September 21, 2020
Officials at the Department of Gender and Family Affairs (DGFA), Ministry of Social Services and Urban Development, continued to facilitate their own programmes while collaborating with other government and civil society stakeholders and non-governmental partners to address the safety and well-being of Bahamian families during the COVID-19 Pandemic.
Research conducted by the Department showed that the emergency lockdown experience of people being confined to home to prevent spread of the dangerous novel coronavirus sometimes presented challenges to some families locally, and across the globe.
In response to local queries, complaints and requests for assistance in instances of increased violence, family feuds, depression, anxiety, loneliness, fear and a general need for help, the Department -- in conjunction with the University of The Bahamas -- conducted an online survey to ascertain the safety and well-being of families during COVID curfews and lockdown experiences.
(The DGFA has conducted a number of other surveys during the COVID-19 Pandemic as a means of detailing and addressing how the Pandemic is impacting local families and indeed the family structure.)
The results of the survey conducted in conjunction with the University of The Bahamas, suggested a slight increase in Family Violence in the home pre-COVID-19 and during the COVID-19 lockdown. To address those matters, the DGFA has hosted various virtual trainings, seminars, workshops and Tall Hall Meetings in conjunction with government and civil society partners and affiliates.
Themes and topics included: Psychological Well Being and Support, the Impact of COVID 19 on Men, Women and Families in The Bahamas; the Role and Response of Non-Governmental Organizations during COVID19; NGO guidelines to apply for grants, and international funding; How to strengthen businesses during COVID 19; the Role of the Church during COVID-19; Social Assistance Support for Families during COVID 19; Dealing with the Stigma of Contracting COVID-19; and the Role of Men in the Family. The Department continues to work with NGO partners to monitor the occurrence of violence in homes and families.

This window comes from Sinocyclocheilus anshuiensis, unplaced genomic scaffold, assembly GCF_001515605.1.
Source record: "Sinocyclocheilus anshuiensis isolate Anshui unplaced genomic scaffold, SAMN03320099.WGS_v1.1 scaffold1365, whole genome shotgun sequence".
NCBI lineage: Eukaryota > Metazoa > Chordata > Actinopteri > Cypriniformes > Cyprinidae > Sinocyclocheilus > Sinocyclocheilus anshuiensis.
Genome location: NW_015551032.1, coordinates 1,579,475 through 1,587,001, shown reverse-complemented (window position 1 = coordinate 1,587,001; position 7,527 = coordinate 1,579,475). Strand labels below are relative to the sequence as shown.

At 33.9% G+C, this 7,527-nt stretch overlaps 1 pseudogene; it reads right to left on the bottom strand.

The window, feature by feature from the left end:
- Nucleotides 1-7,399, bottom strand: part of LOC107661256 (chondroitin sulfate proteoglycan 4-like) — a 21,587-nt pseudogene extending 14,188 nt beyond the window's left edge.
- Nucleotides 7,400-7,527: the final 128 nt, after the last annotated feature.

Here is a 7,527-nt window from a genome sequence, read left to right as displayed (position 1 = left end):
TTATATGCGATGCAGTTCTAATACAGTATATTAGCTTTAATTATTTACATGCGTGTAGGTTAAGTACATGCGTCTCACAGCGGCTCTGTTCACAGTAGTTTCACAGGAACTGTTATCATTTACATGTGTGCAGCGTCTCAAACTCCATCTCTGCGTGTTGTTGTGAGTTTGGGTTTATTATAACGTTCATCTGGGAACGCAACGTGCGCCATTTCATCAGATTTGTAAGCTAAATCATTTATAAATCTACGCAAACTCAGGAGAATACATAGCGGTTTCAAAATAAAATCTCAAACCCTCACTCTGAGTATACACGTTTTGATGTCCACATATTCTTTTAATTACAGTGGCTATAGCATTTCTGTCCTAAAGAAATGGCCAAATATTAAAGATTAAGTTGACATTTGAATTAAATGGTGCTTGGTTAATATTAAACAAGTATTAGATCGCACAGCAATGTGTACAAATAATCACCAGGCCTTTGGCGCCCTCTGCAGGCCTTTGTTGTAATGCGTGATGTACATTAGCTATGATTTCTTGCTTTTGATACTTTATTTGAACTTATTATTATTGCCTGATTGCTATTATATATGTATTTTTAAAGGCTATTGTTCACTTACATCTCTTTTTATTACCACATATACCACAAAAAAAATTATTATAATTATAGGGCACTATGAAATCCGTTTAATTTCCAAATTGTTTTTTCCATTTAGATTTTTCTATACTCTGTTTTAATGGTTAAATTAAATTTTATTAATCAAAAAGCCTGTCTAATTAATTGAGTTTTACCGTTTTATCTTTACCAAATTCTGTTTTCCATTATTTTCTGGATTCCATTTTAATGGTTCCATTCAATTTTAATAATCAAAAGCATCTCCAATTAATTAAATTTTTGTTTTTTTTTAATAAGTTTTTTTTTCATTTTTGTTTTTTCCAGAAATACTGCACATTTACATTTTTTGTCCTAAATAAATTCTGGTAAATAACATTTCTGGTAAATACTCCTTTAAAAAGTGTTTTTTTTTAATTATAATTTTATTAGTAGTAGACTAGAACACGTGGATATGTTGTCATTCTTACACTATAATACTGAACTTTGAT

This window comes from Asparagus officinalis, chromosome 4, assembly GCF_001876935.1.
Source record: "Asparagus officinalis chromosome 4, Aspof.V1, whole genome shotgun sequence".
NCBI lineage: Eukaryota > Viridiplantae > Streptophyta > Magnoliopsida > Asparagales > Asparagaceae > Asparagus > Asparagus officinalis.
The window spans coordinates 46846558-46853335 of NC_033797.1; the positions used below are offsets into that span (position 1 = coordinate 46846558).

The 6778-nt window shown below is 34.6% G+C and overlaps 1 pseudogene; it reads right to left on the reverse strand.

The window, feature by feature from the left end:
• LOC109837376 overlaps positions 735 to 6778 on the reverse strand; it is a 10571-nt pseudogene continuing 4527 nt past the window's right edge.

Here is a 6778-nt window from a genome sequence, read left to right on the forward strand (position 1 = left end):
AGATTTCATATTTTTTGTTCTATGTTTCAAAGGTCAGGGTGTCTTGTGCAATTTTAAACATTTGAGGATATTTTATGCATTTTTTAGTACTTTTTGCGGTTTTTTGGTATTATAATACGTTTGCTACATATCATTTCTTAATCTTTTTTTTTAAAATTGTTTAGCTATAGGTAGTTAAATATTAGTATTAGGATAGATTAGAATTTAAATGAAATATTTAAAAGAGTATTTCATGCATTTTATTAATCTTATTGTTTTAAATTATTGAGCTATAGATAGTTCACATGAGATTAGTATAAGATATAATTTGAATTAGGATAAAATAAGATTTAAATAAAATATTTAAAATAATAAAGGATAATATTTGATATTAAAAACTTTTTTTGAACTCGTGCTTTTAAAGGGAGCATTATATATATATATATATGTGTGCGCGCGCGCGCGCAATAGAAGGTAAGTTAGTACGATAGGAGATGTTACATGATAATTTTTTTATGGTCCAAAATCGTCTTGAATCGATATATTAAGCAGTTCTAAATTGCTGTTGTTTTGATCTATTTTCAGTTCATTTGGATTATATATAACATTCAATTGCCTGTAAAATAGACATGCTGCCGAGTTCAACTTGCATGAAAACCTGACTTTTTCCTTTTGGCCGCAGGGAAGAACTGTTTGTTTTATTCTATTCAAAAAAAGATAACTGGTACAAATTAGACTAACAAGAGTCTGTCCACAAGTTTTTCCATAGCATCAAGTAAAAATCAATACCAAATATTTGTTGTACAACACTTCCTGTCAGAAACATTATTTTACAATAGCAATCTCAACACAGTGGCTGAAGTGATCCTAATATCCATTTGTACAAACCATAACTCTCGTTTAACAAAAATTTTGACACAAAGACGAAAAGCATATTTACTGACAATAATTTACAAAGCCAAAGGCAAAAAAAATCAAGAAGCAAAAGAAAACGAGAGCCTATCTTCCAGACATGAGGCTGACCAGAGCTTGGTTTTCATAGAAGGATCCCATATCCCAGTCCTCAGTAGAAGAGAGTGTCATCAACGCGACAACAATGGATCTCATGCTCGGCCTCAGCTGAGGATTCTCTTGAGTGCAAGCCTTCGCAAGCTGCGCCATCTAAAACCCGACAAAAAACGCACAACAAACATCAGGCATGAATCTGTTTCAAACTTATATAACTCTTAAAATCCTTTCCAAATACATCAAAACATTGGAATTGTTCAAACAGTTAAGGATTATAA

"While it is important to respond to any crisis, pandemic such as COVID-19, or disaster, that response always becomes easier when you would have had structured programmes and policies already in place," Minister Campbell said. "For example, in the case of the slight increase in family violence, our protocols prior to COVID remained in place, our multi-agency collaborations remained in place, thus allowing us to be a whole lot more effective because we have more than one agency or entity that is in a position to respond or to react. That is the beauty of public, private partnerships."
The Department of Gender and Family Affairs is also part of a multi-stakeholder, inter-sectoral Council that provides training, advice and guidance for families. Representatives from the Department of Social Services, Ministry of Social Services and Urban Development, the Ministry of Health, the Ministry of Education, the National Women’s Advisory Council, the Royal Bahamas Police Force, the Training Authority, Civil Society Bahamas and the University of The Bahamas also help to comprise the Council.
“COVID-19 is a virus that does not discriminate between the rich and the poor, between men or women, the elderly, the youth, the sick or those healthy,” Minister Campbell said. “As a Ministry, we realized that in order to come to the aid of the ultra-vulnerable we would have to embark upon and initiate those strategies that would be both transformational and incremental to make provisions for those most vulnerable.”
By Matt Maura